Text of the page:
Laurel Pfeifer-Meister, Ph.D.

Research interests

A fundamental goal in ecology is to understand the mechanisms that structure communities and how in turn, these communities can control ecosystem processes. My research interests can be unified under this topic. In particular, my research has focused on how climate change, competition, disturbance (e.g., fire, restoration), succession, and edaphic and environmental factors control the distribution of native and introduced plant species as well as carbon and nutrient cycling. I use a combination of manipulative experiments (both field and laboratory) and analysis of natural gradients to address these basic ecological questions within an applied framework. To date, I have conducted my research in upland and wetland prairie systems, and most recently, boreal peatlands.

Currently, I am a Research Associate in the Institute of Ecology and Evolution and Instructor for the Department of Biology (General Ecology-BIO 370, Community Ecology-BIO 472/572). I split my research between two projects. First, I am examining how increased temperature and precipitation will affect the range distributions of native prairie plant species in the Pacific Northwest. This is a collaborative research project recently refunded by the NSF where I am a Co-P.I. along with Scott Bridgham (lead), Bart Johnson, Bitty Roy, Dan Doak, Bill Morris, and Mitch Cruzan. We are experimentally manipulating temperature (2.5°C) and precipitation (20% above ambient) in a fully factorial design across a natural climatic gradient (Southern Oregon to Central Washington). We have planted a suite of 14 species that currently have their northern range within the Pacific Northwest to determine how projected climate change may alter their current range distributions (using detailed demographic data). We will also use landscape genetics to determine long distance dispersal probabilities of these same focal species. Finally, we will synthesize our demographic models with dispersal resistance maps to determine the probabilities of extinction in each species current ranges and the probability of reaching new habitats under future climate and land use scenarios. In addition, we are also studying how climate change will affect plant communities (including competition between native and introduced species and shifts in functional groups) and ecosystem functions of these prairies.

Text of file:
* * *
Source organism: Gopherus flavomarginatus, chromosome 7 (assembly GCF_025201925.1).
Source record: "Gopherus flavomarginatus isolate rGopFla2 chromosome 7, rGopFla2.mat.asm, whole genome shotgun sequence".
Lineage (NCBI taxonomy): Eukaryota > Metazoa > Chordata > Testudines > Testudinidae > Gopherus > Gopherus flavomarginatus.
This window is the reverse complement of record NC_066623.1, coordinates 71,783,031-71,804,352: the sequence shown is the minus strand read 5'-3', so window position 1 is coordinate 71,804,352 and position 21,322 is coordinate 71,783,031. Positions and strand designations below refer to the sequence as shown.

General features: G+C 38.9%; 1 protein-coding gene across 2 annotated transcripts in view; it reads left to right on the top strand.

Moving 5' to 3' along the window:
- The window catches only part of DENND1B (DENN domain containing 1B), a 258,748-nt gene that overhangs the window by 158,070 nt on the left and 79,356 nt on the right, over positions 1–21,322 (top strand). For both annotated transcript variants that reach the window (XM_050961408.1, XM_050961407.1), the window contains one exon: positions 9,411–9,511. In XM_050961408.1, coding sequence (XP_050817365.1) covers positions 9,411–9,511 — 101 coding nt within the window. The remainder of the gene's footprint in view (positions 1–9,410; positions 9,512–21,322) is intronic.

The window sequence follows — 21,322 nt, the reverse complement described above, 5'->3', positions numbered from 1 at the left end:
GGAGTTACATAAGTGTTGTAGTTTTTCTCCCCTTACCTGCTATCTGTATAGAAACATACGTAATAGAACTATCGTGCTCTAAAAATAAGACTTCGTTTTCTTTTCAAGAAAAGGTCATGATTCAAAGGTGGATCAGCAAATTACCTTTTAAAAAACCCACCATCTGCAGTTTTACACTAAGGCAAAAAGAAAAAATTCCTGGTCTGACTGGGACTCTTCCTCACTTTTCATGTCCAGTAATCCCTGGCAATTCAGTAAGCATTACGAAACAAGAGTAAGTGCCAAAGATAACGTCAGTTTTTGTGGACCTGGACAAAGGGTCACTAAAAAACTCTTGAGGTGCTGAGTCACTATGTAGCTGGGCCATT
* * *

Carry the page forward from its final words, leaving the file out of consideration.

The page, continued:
Second, in collaboration with Scott Bridgham (P.I.) and Jason Keller (Co-P.I.), I am examining the mechanisms controlling anaerobic carbon cycling in peatlands and how climate change (soil warming and atmospheric CO2 enrichment) may feedback to alter these cycles. Peatlands contain approximately ⅓ of the soil carbon and may be a significant source of methane and carbon dioxide under a future climate. Thus, it is essential to understand how these systems will respond to multiple climate perturbations. This project takes advantage of an ongoing DOE experiment, Spruce and Peatland Responses Under Climatic and Environmental Change (SPRUCE), located in a northern Minnesota bog dominated by black spruce and Sphagnum moss species. In this experiment, a regression approach will be used to warm air and deep peat from 0 to 9°C. Additionally, CO2 will be elevated to reach atmospheric levels of 800-900 ppm in half of the plots (12-m diameter). Deep peat warming has been initiated and the rest of the treatments are scheduled to come online in 2015.


Selected Publications

"When we try to pick out anything by itself, we find it hitched to everything else in the Universe." -John Muir (My First Summer in the Sierra, 1911)